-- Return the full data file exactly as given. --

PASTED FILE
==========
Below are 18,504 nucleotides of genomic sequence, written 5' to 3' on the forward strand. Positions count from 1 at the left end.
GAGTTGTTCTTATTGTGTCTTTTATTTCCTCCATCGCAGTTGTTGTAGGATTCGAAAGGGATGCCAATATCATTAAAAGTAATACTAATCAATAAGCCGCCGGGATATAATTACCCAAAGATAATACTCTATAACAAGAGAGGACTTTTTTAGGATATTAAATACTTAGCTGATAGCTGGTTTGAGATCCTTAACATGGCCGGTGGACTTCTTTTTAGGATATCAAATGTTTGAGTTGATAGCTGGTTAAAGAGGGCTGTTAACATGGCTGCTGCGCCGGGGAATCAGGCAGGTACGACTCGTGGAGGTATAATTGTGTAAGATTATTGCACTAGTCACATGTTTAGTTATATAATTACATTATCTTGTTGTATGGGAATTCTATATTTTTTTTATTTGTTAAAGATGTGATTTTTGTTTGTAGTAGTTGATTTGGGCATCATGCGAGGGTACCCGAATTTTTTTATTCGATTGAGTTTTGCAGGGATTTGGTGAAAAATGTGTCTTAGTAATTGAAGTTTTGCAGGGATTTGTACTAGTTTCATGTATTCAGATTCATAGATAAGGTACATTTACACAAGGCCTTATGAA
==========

Below are 18,504 nucleotides of genomic sequence, written 5' to 3' on the forward strand. Positions count from 1 at the left end.
GAGTTGTTCTTATTGTGTCTTTTATTTCCTCCATCGCAGTTGTTGTAGGATTCGAAAGGGATGCCAATATCATTAAAAGTAATACTAATCAATAAGCCGCCGGGATATAATTACCCAAAGATAATACTCTATAACAAGAGAGGACTTTTTTAGGATATTAAATACTTAGCTGATAGCTGGTTTGAGATCCTTAACATGGCCGGTGGACTTCTTTTTAGGATATCAAATGTTTGAGTTGATAGCTGGTTAAAGAGGGCTGTTAACATGGCTGCTGCGCCGGGGAATCAGGCAGGTACGACTCGTGGAGGTATAATTGTGTAAGATTATTGCACTAGTCACATGTTTAGTTATATAATTACATTATCTTGTTGTATGGGAATTCTATATTTTTTTTATTTGTTAAAGATGTGATTTTTGTTTGTAGTAGTTGATTTGGGCATCATGCGAGGGTACCCGAATTTTTTTATTCGATTGAGTTTTGCAGGGATTTGGTGAAAAATGTGTCTTAGTAATTGAAGTTTTGCAGGGATTTGTACTAGTTTCATGTATTCAGATTCATAGATAAGGTACATTTACACAAGGCCTTATGAA